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No turning back on tuition fees

The "jury is still out" on any fall in applications to universities, Brian Wilson told a fringe meeting. Early figures showed a 6 per cent drop but there was little evidence students were shunning higher education.

"At Paisley University, which attracts students from lower socio-economic classes, applications are up by 8 per cent this year," the Education Minister said.

Mr Wilson repeated his previous assertion that there never was "a golden age" for student funding and that the status quo was not an option. Just 11 per cent of the bottom two socio-economic groups went to university, against more than 80 per cent of the top two groups.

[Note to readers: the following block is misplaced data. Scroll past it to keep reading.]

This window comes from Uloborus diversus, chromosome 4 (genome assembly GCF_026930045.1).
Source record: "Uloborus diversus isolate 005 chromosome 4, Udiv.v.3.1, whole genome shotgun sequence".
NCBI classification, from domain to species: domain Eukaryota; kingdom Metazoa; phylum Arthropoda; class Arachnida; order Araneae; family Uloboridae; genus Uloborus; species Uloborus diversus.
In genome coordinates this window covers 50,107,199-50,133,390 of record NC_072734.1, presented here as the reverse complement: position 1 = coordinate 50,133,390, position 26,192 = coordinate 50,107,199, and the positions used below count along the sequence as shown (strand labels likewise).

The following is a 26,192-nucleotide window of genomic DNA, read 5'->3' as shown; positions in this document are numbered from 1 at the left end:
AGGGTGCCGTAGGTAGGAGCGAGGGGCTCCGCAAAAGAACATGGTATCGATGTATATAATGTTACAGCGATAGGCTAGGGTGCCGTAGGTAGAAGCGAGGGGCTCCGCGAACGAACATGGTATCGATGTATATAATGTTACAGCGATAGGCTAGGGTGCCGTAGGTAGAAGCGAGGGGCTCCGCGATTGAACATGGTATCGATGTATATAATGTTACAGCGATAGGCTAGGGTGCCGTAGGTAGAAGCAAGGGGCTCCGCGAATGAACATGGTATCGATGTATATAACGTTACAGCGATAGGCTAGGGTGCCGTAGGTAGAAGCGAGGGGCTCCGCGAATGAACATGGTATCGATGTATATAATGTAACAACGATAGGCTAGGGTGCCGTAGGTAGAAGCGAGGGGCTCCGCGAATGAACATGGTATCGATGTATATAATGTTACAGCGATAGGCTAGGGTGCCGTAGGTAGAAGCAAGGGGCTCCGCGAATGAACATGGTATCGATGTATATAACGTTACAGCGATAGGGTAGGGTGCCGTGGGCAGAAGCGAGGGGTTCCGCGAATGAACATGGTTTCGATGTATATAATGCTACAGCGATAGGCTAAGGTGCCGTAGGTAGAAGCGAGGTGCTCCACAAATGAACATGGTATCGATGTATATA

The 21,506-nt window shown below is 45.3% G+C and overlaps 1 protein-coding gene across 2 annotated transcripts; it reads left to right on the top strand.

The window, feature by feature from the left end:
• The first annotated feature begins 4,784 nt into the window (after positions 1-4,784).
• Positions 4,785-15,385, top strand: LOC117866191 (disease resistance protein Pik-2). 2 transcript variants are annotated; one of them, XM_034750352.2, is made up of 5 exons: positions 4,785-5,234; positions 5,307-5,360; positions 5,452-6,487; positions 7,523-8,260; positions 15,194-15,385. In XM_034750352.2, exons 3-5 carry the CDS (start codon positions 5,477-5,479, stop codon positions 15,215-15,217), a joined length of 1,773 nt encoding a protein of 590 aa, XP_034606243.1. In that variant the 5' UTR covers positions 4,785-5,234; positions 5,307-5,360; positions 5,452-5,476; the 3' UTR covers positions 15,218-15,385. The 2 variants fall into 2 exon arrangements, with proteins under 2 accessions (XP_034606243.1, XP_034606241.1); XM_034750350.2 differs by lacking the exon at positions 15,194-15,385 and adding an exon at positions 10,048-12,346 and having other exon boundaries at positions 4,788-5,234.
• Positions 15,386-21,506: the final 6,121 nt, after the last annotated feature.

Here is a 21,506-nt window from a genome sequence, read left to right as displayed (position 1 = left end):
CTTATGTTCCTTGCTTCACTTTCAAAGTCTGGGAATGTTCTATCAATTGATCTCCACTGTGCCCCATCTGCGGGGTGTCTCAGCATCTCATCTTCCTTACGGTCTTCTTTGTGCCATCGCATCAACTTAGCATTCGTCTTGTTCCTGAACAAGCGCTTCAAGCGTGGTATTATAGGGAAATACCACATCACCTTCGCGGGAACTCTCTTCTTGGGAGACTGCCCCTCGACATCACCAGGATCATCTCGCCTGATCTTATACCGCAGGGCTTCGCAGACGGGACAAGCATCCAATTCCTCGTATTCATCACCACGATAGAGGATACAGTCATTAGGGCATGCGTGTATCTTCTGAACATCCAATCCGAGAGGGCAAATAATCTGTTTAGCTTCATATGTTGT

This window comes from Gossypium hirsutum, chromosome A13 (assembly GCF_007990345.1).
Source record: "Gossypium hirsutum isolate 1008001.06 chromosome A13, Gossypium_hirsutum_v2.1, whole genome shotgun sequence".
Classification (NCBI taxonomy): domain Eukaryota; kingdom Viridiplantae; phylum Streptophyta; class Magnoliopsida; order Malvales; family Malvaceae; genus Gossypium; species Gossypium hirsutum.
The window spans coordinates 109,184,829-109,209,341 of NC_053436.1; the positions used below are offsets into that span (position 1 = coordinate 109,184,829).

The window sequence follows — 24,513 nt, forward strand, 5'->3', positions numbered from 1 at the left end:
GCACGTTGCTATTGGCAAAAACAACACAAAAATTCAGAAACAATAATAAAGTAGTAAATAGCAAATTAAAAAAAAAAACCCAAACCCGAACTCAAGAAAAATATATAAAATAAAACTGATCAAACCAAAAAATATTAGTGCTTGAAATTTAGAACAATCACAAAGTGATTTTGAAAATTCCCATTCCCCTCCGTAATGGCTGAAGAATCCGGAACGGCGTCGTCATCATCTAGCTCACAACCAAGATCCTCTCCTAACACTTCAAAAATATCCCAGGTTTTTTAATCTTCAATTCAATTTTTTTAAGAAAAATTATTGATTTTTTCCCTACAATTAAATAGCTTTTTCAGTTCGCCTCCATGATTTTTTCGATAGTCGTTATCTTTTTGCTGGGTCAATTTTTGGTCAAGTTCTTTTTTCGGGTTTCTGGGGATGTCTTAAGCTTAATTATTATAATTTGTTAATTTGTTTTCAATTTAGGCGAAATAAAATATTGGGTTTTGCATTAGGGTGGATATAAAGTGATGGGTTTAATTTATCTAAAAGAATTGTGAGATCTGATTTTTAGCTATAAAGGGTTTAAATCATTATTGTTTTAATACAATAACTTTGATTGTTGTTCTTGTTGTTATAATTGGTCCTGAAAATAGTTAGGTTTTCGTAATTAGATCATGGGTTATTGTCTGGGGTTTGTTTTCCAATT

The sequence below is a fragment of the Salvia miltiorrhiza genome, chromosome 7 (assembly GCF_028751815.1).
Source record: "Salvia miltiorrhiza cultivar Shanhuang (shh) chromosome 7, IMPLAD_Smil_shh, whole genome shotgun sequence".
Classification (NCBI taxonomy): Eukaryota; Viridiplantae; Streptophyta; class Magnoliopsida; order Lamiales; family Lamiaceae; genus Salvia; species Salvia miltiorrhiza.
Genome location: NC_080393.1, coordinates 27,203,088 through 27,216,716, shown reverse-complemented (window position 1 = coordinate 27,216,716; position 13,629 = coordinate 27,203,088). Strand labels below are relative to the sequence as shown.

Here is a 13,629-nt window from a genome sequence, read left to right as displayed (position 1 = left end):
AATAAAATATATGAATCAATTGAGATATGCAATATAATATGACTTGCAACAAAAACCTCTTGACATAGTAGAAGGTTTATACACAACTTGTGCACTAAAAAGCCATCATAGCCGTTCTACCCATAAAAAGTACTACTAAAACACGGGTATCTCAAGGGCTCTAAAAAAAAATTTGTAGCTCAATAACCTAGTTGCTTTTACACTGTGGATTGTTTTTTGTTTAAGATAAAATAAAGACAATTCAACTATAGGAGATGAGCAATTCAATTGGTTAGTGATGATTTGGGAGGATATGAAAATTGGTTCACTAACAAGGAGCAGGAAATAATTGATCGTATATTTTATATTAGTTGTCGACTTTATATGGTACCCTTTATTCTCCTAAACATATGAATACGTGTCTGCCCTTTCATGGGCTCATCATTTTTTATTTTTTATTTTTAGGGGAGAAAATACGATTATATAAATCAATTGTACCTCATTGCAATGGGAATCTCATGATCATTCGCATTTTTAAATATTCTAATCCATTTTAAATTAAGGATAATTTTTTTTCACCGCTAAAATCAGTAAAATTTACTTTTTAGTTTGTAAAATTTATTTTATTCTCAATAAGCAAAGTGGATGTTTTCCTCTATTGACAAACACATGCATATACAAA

Tuition fees would not affect lower income groups and the new loans were more equitable than the current system, he insisted.

In the main conference debate, delegates backed the Government's reforms despite concerted opposition. Mr Wilson said most delegates backed the principle that those who can pay more, should. "And yet as soon as this principle is turned into practice they say it is an outrage," he protested.

Critics had to say where else the extra pound;140 million for higher education would come from.

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